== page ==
For some, crocheted balls are no more than just balls made of yarn but for the young survivors, these balls symbolize happy times. These balls helped them go back to being kids again. They felt the love, care, and nurturing of the generous makers of the crocheted balls even if they were not present during the activity. They felt that they’re worth someone’s time, that they’re worth someone’s effort, and for someone who had to deal with living in an inconvenient environment far from home, that means a lot.

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Young survivors proudly raise the crocheted balls before the activity. 

If you’re one of the makers of the crocheted balls, this is for you. I want you to know that you made a young survivor happy by crocheting those balls for them. In a few weeks, we will see them play with the balls again as they go on with their journey to creating sinag within. Continue to hold them in the light!

Indigestion

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Bottled Paper Cranes | (c) Aliya Agbon | Canon 550D

Not in the literal way, but I’m hoping that through this blog I’ll be able to digest (sort of) some of the things that I learned the past few weeks. I was part of a workshop – one that allowed me to meet beautiful souls and help me understand/appreciate/love/accept ME. The workshop had three tracks and every single one required all of us (participants) to dig deeper into ourselves and the world around us.

I sound like I’m writing metaphors and I’d love to be more specific about these things but since I’m still trying to absorb everything, I figured it’s best if I  share this photo of the bottled paper cranes I made last month. For now at least. In case you’re wondering, the size of the paper is 1.5″ x 1.5″ and that tells you so much about how committed I am when it comes to folding tiny pieces of paper.

So why am I posting this photo today (9/11/16)?

I just feel like there’s so much going on in the world. When our workshop ended, I was a bit fidgety because that meant going back to the “real world” where I’ll be once again exposed to people who were not part of the workshop. It doesn’t mean they should be avoided, no. I was just being my usual anxious, fearful self and the question “omg what if I forget about the things I learned?” lingered. Writing all these thoughts in a journal helped a lot, because that meant getting over the urge to post it online. Yay!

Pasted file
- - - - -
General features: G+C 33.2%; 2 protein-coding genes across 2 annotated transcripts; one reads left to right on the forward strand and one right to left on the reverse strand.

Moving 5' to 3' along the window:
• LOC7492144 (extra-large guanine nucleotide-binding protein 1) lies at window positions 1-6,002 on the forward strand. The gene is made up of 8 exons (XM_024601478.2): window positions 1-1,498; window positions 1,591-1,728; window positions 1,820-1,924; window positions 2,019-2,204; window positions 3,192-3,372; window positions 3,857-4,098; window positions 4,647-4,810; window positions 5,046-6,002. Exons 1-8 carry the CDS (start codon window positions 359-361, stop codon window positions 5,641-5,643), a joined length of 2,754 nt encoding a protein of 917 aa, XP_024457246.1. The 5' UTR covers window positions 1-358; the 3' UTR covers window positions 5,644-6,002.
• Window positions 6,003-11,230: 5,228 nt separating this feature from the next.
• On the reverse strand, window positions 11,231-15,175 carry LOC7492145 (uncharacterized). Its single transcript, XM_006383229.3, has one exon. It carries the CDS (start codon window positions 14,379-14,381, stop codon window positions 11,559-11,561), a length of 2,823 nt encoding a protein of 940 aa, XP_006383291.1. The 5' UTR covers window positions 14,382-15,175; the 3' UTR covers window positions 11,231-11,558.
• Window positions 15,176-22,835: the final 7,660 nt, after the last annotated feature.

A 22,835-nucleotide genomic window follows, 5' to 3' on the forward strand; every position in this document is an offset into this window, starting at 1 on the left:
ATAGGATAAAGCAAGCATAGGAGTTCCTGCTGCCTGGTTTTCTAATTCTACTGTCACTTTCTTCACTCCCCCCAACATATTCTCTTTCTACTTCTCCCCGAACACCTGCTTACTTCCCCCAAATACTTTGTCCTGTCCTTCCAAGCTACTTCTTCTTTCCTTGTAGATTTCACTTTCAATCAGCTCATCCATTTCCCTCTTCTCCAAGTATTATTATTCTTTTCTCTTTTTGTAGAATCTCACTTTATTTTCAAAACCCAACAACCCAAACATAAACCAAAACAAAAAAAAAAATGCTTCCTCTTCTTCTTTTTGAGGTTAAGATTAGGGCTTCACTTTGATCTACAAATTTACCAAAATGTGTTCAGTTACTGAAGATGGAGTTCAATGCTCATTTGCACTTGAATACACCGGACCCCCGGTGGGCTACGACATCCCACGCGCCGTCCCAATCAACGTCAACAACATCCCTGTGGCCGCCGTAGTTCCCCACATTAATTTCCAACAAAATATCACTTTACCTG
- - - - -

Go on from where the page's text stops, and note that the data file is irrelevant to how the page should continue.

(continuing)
I guess I’m posting this because it kind of symbolizes what’s in my head at the moment, and I’m slowly starting to see this picture from a different perspective. When I took this photo, my only goal was to upload it on Eco Choices’ Facebook page so people will know that we have this product but now, I’m seeing stories, colors, and relationships.

“Wow, deep pare”

Well, that’s exactly what it is. DEEP. Time for you to join me in my journey towards digesting all these thoughts and feelings, eh?

Anyway, going back: paper cranes symbolize peace and good fortune and in all honesty, I believe that the world needs a lot of that today. These days, there’s so much misinformation going on,  people are bashing other people, and it’s just starting to become toxic. I want to break the stream of hatred on my Facebook feed by posting these colorful paper cranes.

The bottles, if I were to interpret them, are the walls that we place around ourselves so no one can hurt us. Unfortunately, and this is something that was said to me by a beautiful wise woman, keeping pain out is also keeping love out. When you avoid the bad things, you avoid the good things and that’s a sad way to live.

You can also look at these bottled paper crane necklaces (chain not included in the picture, sorry) as constant reminders that no matter where you go and no matter how bad the situation is, there’s still kindness in the world. Love (not necessarily the romantic kind) still exists, you just need to change those glasses or shift to a different perspective. It’s all about perspective. It’s all about changing those conversations inside your head and allowing yourself to experience the world for what it really is.